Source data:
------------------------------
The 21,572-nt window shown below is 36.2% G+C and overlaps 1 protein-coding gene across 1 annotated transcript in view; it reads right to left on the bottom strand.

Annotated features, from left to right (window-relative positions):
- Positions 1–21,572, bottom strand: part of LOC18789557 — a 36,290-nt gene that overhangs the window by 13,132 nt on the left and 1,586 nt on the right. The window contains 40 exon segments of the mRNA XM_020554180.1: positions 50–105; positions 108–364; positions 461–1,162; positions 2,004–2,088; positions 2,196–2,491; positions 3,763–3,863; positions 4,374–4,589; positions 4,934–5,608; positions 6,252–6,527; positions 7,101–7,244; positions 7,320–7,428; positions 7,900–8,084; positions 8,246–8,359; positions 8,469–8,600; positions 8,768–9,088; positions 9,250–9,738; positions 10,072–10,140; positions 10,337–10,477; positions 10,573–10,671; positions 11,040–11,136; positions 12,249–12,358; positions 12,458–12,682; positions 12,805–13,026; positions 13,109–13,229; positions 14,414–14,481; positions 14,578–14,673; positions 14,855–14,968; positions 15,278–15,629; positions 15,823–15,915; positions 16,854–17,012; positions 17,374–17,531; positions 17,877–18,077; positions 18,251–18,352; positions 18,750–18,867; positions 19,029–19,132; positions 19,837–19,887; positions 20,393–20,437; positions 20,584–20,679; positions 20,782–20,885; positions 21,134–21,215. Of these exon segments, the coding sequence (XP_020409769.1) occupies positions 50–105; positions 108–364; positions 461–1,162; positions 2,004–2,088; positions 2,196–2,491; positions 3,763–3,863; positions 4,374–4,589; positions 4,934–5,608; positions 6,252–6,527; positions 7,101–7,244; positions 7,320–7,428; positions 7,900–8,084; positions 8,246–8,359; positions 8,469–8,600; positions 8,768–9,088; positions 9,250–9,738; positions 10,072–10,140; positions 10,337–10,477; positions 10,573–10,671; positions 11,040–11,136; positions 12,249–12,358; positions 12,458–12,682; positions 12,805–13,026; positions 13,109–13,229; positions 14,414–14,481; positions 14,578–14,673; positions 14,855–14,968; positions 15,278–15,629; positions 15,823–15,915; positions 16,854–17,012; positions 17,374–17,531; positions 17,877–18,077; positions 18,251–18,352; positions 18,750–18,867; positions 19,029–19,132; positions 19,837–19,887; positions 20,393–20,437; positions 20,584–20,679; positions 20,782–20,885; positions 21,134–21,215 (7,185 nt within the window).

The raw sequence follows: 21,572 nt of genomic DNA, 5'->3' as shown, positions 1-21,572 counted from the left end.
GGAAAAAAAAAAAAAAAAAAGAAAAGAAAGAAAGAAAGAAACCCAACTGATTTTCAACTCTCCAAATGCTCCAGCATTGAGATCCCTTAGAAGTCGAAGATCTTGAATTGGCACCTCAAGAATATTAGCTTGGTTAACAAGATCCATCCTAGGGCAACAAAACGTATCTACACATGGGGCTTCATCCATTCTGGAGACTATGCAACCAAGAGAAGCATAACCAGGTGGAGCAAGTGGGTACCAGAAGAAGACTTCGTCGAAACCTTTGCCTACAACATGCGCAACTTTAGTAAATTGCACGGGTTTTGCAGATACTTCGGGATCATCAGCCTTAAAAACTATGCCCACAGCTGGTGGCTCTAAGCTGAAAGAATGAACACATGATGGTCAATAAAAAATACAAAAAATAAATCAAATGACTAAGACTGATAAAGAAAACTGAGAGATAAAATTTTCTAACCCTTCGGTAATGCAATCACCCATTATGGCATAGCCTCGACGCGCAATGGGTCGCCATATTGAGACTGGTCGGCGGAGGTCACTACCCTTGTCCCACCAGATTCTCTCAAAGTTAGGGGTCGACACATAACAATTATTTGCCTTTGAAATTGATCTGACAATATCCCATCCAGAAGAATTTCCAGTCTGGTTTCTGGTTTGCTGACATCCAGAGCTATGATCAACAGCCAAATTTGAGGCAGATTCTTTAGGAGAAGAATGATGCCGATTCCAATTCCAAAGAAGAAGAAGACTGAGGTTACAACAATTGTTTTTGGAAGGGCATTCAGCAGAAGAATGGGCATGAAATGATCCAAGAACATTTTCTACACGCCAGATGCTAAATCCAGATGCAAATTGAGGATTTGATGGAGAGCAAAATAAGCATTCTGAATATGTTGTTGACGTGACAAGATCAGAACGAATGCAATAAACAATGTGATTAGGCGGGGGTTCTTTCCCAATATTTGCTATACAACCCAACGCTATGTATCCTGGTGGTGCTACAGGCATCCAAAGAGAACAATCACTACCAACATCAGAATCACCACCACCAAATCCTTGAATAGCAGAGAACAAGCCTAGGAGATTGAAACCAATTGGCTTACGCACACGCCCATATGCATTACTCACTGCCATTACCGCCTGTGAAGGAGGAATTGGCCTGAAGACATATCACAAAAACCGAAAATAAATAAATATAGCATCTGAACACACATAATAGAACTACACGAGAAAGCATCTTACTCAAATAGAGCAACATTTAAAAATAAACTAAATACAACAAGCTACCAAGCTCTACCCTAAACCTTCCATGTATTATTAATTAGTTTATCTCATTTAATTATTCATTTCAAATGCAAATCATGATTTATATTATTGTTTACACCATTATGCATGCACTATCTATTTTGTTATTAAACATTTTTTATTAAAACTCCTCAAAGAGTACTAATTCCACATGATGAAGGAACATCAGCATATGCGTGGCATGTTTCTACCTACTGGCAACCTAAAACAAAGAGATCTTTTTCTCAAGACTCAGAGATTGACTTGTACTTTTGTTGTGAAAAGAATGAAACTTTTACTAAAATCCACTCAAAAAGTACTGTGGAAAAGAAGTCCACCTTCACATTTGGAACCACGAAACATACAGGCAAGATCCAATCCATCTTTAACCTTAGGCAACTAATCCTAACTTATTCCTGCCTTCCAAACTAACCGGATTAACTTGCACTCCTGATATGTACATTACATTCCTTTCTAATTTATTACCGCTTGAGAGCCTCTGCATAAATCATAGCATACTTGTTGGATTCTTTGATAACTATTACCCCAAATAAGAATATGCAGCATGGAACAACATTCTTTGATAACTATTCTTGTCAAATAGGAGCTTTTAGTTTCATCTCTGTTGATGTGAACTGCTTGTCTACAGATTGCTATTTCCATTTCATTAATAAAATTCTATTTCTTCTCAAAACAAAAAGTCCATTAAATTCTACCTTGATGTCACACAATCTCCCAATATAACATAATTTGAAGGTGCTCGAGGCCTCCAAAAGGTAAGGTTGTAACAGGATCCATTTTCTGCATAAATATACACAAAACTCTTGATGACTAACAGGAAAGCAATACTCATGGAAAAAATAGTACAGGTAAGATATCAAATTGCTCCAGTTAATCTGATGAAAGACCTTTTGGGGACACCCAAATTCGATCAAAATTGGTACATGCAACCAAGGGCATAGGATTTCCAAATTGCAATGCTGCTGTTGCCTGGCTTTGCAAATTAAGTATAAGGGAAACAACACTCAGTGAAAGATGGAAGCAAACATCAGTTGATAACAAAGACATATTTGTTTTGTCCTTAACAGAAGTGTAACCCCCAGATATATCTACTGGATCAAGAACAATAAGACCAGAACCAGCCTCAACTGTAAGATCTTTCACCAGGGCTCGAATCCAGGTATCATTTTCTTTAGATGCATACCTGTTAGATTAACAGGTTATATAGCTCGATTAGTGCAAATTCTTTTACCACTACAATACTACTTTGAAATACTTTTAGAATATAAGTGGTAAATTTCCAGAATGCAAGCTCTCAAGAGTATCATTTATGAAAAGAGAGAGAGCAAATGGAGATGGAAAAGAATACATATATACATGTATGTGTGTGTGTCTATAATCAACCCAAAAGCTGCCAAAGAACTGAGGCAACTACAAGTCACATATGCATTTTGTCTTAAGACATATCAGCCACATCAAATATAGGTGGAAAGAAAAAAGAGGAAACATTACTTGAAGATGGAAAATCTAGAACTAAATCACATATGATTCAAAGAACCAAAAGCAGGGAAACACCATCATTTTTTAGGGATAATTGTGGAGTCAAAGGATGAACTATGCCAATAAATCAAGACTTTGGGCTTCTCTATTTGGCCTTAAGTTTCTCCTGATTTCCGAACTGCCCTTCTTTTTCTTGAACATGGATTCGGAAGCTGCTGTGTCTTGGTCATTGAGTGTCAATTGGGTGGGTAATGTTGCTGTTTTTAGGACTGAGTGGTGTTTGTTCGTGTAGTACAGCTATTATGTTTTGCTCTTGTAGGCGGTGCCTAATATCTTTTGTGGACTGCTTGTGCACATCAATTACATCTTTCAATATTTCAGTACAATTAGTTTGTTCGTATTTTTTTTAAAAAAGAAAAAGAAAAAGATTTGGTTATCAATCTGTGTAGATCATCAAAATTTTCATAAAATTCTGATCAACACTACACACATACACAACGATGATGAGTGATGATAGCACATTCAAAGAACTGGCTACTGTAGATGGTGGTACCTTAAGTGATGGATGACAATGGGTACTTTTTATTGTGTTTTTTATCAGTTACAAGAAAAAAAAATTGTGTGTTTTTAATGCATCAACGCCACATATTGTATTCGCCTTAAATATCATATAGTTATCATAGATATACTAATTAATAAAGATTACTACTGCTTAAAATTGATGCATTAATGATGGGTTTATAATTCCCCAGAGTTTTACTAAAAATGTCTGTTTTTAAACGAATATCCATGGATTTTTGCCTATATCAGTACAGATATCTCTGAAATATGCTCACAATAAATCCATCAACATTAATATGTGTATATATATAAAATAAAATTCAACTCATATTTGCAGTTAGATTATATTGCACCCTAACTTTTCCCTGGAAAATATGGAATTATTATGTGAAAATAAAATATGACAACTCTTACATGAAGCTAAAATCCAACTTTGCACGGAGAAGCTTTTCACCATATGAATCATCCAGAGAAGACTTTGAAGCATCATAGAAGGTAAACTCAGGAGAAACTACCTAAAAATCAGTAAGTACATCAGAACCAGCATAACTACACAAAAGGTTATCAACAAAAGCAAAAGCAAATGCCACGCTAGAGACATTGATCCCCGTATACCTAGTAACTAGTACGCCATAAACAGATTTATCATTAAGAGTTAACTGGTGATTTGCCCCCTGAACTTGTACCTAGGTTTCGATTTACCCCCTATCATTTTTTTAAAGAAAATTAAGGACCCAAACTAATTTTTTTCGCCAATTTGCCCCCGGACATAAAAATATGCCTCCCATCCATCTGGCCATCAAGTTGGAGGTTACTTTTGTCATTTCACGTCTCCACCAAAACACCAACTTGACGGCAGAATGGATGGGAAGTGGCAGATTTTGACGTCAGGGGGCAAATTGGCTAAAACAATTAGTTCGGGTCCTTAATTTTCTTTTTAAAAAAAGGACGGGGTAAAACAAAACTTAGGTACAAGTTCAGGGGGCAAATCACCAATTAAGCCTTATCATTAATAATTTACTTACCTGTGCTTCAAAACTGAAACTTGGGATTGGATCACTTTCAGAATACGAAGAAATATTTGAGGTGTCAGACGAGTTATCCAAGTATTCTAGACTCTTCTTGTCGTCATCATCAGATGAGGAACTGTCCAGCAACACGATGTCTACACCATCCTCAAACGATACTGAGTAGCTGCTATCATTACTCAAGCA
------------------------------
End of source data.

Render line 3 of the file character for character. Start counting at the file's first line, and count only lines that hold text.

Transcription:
- Positions 1–21,572, bottom strand: part of LOC18789557 — a 36,290-nt gene that overhangs the window by 13,132 nt on the left and 1,586 nt on the right. The window contains 40 exon segments of the mRNA XM_020554180.1: positions 50–105; positions 108–364; positions 461–1,162; positions 2,004–2,088; positions 2,196–2,491; positions 3,763–3,863; positions 4,374–4,589; positions 4,934–5,608; positions 6,252–6,527; positions 7,101–7,244; positions 7,320–7,428; positions 7,900–8,084; positions 8,246–8,359; positions 8,469–8,600; positions 8,768–9,088; positions 9,250–9,738; positions 10,072–10,140; positions 10,337–10,477; positions 10,573–10,671; positions 11,040–11,136; positions 12,249–12,358; positions 12,458–12,682; positions 12,805–13,026; positions 13,109–13,229; positions 14,414–14,481; positions 14,578–14,673; positions 14,855–14,968; positions 15,278–15,629; positions 15,823–15,915; positions 16,854–17,012; positions 17,374–17,531; positions 17,877–18,077; positions 18,251–18,352; positions 18,750–18,867; positions 19,029–19,132; positions 19,837–19,887; positions 20,393–20,437; positions 20,584–20,679; positions 20,782–20,885; positions 21,134–21,215. Of these exon segments, the coding sequence (XP_020409769.1) occupies positions 50–105; positions 108–364; positions 461–1,162; positions 2,004–2,088; positions 2,196–2,491; positions 3,763–3,863; positions 4,374–4,589; positions 4,934–5,608; positions 6,252–6,527; positions 7,101–7,244; positions 7,320–7,428; positions 7,900–8,084; positions 8,246–8,359; positions 8,469–8,600; positions 8,768–9,088; positions 9,250–9,738; positions 10,072–10,140; positions 10,337–10,477; positions 10,573–10,671; positions 11,040–11,136; positions 12,249–12,358; positions 12,458–12,682; positions 12,805–13,026; positions 13,109–13,229; positions 14,414–14,481; positions 14,578–14,673; positions 14,855–14,968; positions 15,278–15,629; positions 15,823–15,915; positions 16,854–17,012; positions 17,374–17,531; positions 17,877–18,077; positions 18,251–18,352; positions 18,750–18,867; positions 19,029–19,132; positions 19,837–19,887; positions 20,393–20,437; positions 20,584–20,679; positions 20,782–20,885; positions 21,134–21,215 (7,185 nt within the window).